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Rachel Carter is a senior analyst statistician for a marketing consultancy. She uses maths to help her calculate the risks of business ventures on behalf of the company's clients.

How would you sum up your role?

I am responsible for statistical projects and lead a small team of analyst statisticians. I also run training courses in statistical methods and software for clients, as well as supporting staff internally.

As a statistician, maths is heavily used in my work. I needed a qualification in a mathematical subject to progress in this career. I deal with data on a daily basis and use maths continually.

What does a typical project involve?

A typical project starts with meeting a client and discussing their requirements. For example, a lot of our clients are charities wanting know which is the best group of people to contact for donations. We take into account a lot of factors such as their past history in donating, gender, age, occupation and where they live. We analyse their data to find all this out and make recommendations on the sorts of donors to try to recruit in the future or how to re-activate past donors.

I carry out the analysis using specialist computer software and report the findings back to the client. This may be in the form of a written report, a presentation, or a workshop, or a combination of all three.

What personal qualities and skills do you need?

You need to be good with numbers to do the work and a good team player but able to work independently, as that is the nature of project work. Attention to detail is essential.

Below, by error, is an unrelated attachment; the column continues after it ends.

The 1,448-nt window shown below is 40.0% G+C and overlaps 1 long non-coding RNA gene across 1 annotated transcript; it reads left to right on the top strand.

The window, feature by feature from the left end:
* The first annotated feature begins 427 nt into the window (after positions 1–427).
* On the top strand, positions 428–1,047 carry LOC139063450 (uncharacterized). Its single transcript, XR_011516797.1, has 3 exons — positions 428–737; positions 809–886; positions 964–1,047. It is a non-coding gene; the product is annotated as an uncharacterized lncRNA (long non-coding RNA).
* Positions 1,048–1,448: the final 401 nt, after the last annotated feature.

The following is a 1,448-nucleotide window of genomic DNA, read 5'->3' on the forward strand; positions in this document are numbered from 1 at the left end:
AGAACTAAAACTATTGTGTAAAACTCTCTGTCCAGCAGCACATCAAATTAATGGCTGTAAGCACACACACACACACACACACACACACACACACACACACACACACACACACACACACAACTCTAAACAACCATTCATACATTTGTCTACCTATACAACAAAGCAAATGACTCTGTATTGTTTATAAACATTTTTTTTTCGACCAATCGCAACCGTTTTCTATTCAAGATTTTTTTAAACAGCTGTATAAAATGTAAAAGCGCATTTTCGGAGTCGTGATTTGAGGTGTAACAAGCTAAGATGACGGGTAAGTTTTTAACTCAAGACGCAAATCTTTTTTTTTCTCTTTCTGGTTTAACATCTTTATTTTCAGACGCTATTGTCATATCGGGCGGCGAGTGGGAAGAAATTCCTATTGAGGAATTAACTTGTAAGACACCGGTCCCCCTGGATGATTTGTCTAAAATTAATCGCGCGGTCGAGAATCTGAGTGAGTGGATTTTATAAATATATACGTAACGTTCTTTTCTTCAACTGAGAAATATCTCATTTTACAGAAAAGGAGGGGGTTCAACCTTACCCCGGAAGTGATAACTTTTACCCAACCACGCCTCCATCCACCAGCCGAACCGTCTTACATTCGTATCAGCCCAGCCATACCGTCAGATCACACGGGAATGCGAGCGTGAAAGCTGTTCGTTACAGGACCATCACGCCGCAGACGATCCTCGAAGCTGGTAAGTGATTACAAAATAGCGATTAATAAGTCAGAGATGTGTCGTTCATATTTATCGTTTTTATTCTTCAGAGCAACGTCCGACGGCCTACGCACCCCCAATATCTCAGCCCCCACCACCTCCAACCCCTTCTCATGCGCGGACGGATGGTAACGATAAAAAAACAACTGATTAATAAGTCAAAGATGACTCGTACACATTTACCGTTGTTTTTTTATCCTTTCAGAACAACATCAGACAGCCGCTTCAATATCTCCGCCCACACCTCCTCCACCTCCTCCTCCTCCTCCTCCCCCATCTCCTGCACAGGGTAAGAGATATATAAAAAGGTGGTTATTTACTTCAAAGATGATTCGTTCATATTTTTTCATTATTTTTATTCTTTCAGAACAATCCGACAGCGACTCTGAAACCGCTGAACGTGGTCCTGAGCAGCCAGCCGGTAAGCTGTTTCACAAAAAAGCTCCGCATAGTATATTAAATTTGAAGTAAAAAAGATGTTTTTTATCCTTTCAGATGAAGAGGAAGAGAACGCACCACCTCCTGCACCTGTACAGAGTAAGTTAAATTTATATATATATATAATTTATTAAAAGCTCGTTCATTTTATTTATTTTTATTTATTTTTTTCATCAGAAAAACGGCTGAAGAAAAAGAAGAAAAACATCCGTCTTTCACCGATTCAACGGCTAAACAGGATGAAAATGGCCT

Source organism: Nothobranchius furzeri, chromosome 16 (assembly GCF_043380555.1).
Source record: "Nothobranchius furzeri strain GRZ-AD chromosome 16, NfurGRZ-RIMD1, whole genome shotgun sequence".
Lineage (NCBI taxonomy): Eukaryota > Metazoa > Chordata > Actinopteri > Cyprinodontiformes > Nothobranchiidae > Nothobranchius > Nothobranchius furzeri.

What do you like about your career as a statistician?

I love working with data and using maths to solve real problems. There is a lot of satisfaction in finding information from data and passing this on to other people, especially when it makes a difference to their lives in some way. I also enjoy the interaction with people.

What are your plans for career progression?

I want to run my own statistical consultancy business.

Rachel's route to her career as a statistician

  • A levels including maths with statistics.
  • Degree in Probability and Statistics.
  • Masters degree in Biometry. (Biometry is statistics in agriculture, biology and medicine.)
  • Started work as a statistician and gained chartered status of the Royal Statistical Society.

Rachel's statistician tips

  • Complete a good theoretical degree and follow it up with a postgraduate course that teaches you how to apply what you've learnt in the real world.
  • Get the professional qualifications from the Royal Statistical Society as you progress through your work.
  • Get involved by volunteering for committees and community work. You learn a lot just by meeting people.

Statistician related jobs

Salary of a statistician

  • In the Civil Service, fast-stream assistant statisticians usually start at around £19,000 in London.
  • They are expected to progress rapidly, on merit, to statistician, with a salary starting around £31,000 to £33,000 and rising to £48,000.
  • Salaries outside the Civil Service are similar.
  • Salaries for new entrants might typically be around £20,000.
  • This will rise to £40,000 or more for senior posts.

Getting in

  • Recruitment is usually at graduate level, but you may start as a statistical assistant after leaving school and make progress through on-the-job training within your organisation.
  • To become a statistician, you need to have a statistics related qualification such as a degree, or a certificate or diploma from the Royal Statistical Society.
  • If you have a related degree such as maths, the sciences, or economics, you can take a postgraduate course in statistics.
  • Training takes place mainly on the job. You gain experience by working under the supervision of experienced staff until you are able to work on your own. You may also work towards the professional qualifications offered by the Royal Statistical Society.

Modified: 16 June 2013

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